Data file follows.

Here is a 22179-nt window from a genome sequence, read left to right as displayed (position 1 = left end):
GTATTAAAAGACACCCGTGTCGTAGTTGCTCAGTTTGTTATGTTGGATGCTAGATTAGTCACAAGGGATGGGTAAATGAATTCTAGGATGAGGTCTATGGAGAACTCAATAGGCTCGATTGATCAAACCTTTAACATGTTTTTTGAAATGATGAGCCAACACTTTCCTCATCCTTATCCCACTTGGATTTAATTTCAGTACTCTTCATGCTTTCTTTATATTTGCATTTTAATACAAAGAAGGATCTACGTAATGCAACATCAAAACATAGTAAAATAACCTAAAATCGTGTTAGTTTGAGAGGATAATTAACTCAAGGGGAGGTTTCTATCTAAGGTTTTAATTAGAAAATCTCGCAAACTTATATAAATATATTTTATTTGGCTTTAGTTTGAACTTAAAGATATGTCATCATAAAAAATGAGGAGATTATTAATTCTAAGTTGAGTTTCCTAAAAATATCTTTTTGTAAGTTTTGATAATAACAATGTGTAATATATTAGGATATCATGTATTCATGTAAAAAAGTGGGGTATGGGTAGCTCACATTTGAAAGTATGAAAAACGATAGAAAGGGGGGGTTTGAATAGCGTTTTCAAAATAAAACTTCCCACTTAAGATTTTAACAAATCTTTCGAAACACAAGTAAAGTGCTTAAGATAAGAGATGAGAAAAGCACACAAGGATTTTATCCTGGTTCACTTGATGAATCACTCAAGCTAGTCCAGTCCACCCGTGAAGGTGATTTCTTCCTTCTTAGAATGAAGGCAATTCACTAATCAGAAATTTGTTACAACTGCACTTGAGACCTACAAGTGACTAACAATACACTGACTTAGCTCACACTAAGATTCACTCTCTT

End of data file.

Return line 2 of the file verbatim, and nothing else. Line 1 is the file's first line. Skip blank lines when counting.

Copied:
GTATTAAAAGACACCCGTGTCGTAGTTGCTCAGTTTGTTATGTTGGATGCTAGATTAGTCACAAGGGATGGGTAAATGAATTCTAGGATGAGGTCTATGGAGAACTCAATAGGCTCGATTGATCAAACCTTTAACATGTTTTTTGAAATGATGAGCCAACACTTTCCTCATCCTTATCCCACTTGGATTTAATTTCAGTACTCTTCATGCTTTCTTTATATTTGCATTTTAATACAAAGAAGGATCTACGTAATGCAACATCAAAACATAGTAAAATAACCTAAAATCGTGTTAGTTTGAGAGGATAATTAACTCAAGGGGAGGTTTCTATCTAAGGTTTTAATTAGAAAATCTCGCAAACTTATATAAATATATTTTATTTGGCTTTAGTTTGAACTTAAAGATATGTCATCATAAAAAATGAGGAGATTATTAATTCTAAGTTGAGTTTCCTAAAAATATCTTTTTGTAAGTTTTGATAATAACAATGTGTAATATATTAGGATATCATGTATTCATGTAAAAAAGTGGGGTATGGGTAGCTCACATTTGAAAGTATGAAAAACGATAGAAAGGGGGGGTTTGAATAGCGTTTTCAAAATAAAACTTCCCACTTAAGATTTTAACAAATCTTTCGAAACACAAGTAAAGTGCTTAAGATAAGAGATGAGAAAAGCACACAAGGATTTTATCCTGGTTCACTTGATGAATCACTCAAGCTAGTCCAGTCCACCCGTGAAGGTGATTTCTTCCTTCTTAGAATGAAGGCAATTCACTAATCAGAAATTTGTTACAACTGCACTTGAGACCTACAAGTGACTAACAATACACTGACTTAGCTCACACTAAGATTCACTCTCTT